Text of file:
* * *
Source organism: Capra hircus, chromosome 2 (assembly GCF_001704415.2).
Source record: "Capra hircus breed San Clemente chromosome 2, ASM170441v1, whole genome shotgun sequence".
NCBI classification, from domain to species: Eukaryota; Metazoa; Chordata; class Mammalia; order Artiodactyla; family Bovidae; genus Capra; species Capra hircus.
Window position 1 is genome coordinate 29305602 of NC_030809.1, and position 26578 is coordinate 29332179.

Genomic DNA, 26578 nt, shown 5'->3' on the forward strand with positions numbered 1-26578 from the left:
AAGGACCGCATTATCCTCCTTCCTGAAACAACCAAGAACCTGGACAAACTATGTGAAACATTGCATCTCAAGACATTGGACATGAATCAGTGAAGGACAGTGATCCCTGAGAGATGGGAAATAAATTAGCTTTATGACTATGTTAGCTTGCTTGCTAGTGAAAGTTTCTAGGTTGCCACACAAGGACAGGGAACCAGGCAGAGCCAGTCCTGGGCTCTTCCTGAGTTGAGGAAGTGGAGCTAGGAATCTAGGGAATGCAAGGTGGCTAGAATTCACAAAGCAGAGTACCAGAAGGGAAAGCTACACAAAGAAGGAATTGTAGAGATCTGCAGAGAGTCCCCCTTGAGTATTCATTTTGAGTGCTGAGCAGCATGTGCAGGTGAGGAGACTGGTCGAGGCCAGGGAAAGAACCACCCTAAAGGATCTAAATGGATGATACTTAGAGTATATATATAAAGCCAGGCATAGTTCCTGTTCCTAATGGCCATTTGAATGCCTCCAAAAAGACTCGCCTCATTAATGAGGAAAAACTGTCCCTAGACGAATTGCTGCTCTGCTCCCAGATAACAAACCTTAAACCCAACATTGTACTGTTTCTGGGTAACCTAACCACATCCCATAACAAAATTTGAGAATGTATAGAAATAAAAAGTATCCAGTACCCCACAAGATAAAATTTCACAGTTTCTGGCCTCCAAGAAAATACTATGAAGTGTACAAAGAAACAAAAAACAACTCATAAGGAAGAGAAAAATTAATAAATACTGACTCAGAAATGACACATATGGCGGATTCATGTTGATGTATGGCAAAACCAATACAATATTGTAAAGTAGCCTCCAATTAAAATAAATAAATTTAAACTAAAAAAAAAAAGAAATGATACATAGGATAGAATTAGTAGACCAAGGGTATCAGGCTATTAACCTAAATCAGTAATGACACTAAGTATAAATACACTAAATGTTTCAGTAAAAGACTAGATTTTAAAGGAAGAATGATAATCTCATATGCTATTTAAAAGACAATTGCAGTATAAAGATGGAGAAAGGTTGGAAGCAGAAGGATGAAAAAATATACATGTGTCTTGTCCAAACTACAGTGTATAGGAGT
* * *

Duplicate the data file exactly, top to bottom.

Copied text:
Source organism: Capra hircus, chromosome 2 (assembly GCF_001704415.2).
Source record: "Capra hircus breed San Clemente chromosome 2, ASM170441v1, whole genome shotgun sequence".
NCBI classification, from domain to species: Eukaryota; Metazoa; Chordata; class Mammalia; order Artiodactyla; family Bovidae; genus Capra; species Capra hircus.
Window position 1 is genome coordinate 29305602 of NC_030809.1, and position 26578 is coordinate 29332179.

Genomic DNA, 26578 nt, shown 5'->3' on the forward strand with positions numbered 1-26578 from the left:
AAGGACCGCATTATCCTCCTTCCTGAAACAACCAAGAACCTGGACAAACTATGTGAAACATTGCATCTCAAGACATTGGACATGAATCAGTGAAGGACAGTGATCCCTGAGAGATGGGAAATAAATTAGCTTTATGACTATGTTAGCTTGCTTGCTAGTGAAAGTTTCTAGGTTGCCACACAAGGACAGGGAACCAGGCAGAGCCAGTCCTGGGCTCTTCCTGAGTTGAGGAAGTGGAGCTAGGAATCTAGGGAATGCAAGGTGGCTAGAATTCACAAAGCAGAGTACCAGAAGGGAAAGCTACACAAAGAAGGAATTGTAGAGATCTGCAGAGAGTCCCCCTTGAGTATTCATTTTGAGTGCTGAGCAGCATGTGCAGGTGAGGAGACTGGTCGAGGCCAGGGAAAGAACCACCCTAAAGGATCTAAATGGATGATACTTAGAGTATATATATAAAGCCAGGCATAGTTCCTGTTCCTAATGGCCATTTGAATGCCTCCAAAAAGACTCGCCTCATTAATGAGGAAAAACTGTCCCTAGACGAATTGCTGCTCTGCTCCCAGATAACAAACCTTAAACCCAACATTGTACTGTTTCTGGGTAACCTAACCACATCCCATAACAAAATTTGAGAATGTATAGAAATAAAAAGTATCCAGTACCCCACAAGATAAAATTTCACAGTTTCTGGCCTCCAAGAAAATACTATGAAGTGTACAAAGAAACAAAAAACAACTCATAAGGAAGAGAAAAATTAATAAATACTGACTCAGAAATGACACATATGGCGGATTCATGTTGATGTATGGCAAAACCAATACAATATTGTAAAGTAGCCTCCAATTAAAATAAATAAATTTAAACTAAAAAAAAAAAGAAATGATACATAGGATAGAATTAGTAGACCAAGGGTATCAGGCTATTAACCTAAATCAGTAATGACACTAAGTATAAATACACTAAATGTTTCAGTAAAAGACTAGATTTTAAAGGAAGAATGATAATCTCATATGCTATTTAAAAGACAATTGCAGTATAAAGATGGAGAAAGGTTGGAAGCAGAAGGATGAAAAAATATACATGTGTCTTGTCCAAACTACAGTGTATAGGAGT